The State of Texas is an Anti Consumer State.
You may think that is easy for me to say and hard to prove, but let's look at the facts. And by the way, I was born in Austin, grew up in Orange, Texas, went to the University of Texas and I have lived my entire life in Texas. I don't say this because I have some out of state bias. I say it because it is true and I want this state to be consumer friendly the way it is to business. Or as George Bush would say "Bidness".
I will offer the following exhibits:
1. The Texas Residential Construction Commission. Before this legislation, there was no oversight of construction and homebuilding in Texas. The homebuilders wrote this law, so one can assume they were in favor of it. They created the agency to force homeowners to go through an administrative process before litigation. It allowed the builder the opportunity to make the repairs or offer to do so and if the consumer didn't like it, they could then file suit. The important part for the builders was that the homeowner had no means of recovering attorneys fees so all but the wealthy had to navigate this administrative procedure without an attorney.
It's gone now. Why? Well, it worked perfectly in getting the lawyers out of claims against home builders. Unfortunately, it introduced Registered Professional Engineers into the mix and they were prone to finding things the lawyers never thought about. Plus, they were an industry with a stellar public image and the home builders were losing their shirts with all the defects the engineers would find.
So, it was better to live with the devil they knew then the devil they didn't. Bring back the lawyers, the big home builders said metaphorically. And so they did. The TRCC was defunded. They stopped all revenue to support it and waa laa! No more Texas Residential Construction Commission. It lasted for about 3 years. Take that Texas Consumers!
2. The Texas Residential Construction Liability Act. This legislation supplants hundreds of years of Anglo-American jurisprudence founded on the bedrock principal that settlement negotiations should never be revealed to the jury or fact finder. Hundreds of years of trials proved that it was vastly more conducive to settlements between the parties if they knew that their negotiations would not be revealed to the jury or fact finder. This is true in every state and even true in Texas EXCEPT if you are a home buyer of a newly constructed home. If you did just buy a newly constructed home, then there is a special law in Texas that rips your rights described above right out of your hands and puts it square in front of the jury or fact finder. In the RCLA, the acronym for the above law, the home builder gets to make the home buyer a written offer. This offer might be good, might be bad, might be a complete farce altogether, but the state of Texas has decided that that offer can be presented to the jury or the fact finder and then they can determine if it is reasonable or not. Now, remember what I just said about hundreds of years of jurisprudence coalescing into current law against such a thing? Well, if you were in a Texas court room for any kind of case but a new home dispute with a home builder and you brought up a previous offer of settlement, the judge would declare a mistrial. That is how sacrosanct that rule of evidence is. However, if you are trying to sue over the biggest investment of a Texas consumer's life, it get's introduced and is usually put down in writing. Take that Texas Consumer!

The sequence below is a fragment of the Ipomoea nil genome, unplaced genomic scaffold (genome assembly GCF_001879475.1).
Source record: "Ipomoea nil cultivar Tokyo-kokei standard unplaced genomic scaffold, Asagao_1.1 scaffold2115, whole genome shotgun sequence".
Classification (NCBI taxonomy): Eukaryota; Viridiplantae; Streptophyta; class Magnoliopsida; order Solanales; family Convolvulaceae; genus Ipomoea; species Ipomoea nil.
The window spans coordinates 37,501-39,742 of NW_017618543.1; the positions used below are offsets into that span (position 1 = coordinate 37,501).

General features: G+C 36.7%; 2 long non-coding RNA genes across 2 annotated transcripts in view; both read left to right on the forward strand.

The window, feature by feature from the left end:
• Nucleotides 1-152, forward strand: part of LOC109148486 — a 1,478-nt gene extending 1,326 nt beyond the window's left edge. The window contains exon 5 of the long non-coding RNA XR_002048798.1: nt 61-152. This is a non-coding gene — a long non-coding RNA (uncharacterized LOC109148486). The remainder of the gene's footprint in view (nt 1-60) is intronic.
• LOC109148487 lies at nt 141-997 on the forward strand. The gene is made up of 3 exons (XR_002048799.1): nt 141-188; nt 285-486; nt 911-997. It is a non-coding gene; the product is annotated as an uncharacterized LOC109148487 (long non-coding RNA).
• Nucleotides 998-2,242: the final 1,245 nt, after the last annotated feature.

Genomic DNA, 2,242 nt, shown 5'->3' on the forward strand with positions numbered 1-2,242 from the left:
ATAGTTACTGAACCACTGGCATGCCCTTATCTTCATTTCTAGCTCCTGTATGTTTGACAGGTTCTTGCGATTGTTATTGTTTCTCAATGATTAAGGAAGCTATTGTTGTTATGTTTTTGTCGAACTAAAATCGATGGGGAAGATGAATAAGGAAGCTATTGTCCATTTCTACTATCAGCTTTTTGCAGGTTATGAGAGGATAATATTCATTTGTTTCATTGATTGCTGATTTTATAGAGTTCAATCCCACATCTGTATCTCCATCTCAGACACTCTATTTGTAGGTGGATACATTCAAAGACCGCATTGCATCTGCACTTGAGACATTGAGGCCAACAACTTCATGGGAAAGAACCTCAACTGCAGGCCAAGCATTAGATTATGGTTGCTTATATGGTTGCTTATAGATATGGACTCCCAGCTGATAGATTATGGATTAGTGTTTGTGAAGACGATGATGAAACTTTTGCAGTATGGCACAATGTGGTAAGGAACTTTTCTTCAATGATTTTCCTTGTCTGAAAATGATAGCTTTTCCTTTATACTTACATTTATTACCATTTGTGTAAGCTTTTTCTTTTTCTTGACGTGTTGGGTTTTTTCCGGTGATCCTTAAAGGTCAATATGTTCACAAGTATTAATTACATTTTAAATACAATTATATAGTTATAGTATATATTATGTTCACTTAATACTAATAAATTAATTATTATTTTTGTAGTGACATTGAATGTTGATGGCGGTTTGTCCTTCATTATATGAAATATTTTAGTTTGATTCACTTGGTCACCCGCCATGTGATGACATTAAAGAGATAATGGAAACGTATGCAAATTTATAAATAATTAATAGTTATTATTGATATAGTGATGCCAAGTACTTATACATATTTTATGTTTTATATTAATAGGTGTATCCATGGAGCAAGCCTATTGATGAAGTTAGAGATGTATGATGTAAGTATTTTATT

3. Texas Real Estate Commission Puts "AS IS" in All Texas Home Contracts. There is a form used by nearly every Texas home buyer in the state. It is created by the Texas Real Estate Commission (TREC). It used to have an innocuous paragraph in it that said the following:
"Buyer accepts the property in its present condition."
Lawyers for the real estate companies and brokers like Kent Newsom and Jon Miller decided that they could argue that that meant that the consumer was basically buying the house "AS IS". Texas Appellate courts, having that familiar old love of 'bidness and their anti consumer sentiment, agreed with this sophomoric reasoning. Sophomoric you say? Absolutely! The "AS IS" defense derives from the sale of goods under the UCC. When a merchant sells goods and does not want to have any responsibility for them after the sale he asserts that they are sold "AS IS". It is up to the buyer to determine if the goods are defective or not. The UCC even allows a period after delivery for inspection of the goods and rejection of them if defects are found. The seller can not and does not say anything else about the goods in order to give enforceability to the "AS IS" clause.
In Texas, however, Texas Appellate Courts have ignored the UCC origins and applied the "AS IS" proscription to Texas Real Estate. As it is now, every houses in Texas is sold "AS IS" and the lawyers for the real estate companies and brokers would like Texas Consumers to believe they have no recourse for defects discovered after purchase. Most probably will and most attorneys snooze through this outrageous violation of consumer rights and bastardization of Texas law. Take that Texas Consumer!
Those are my particular top 3 reasons Texas is an Anti Consumer state. I will offer more in subsequent blogs.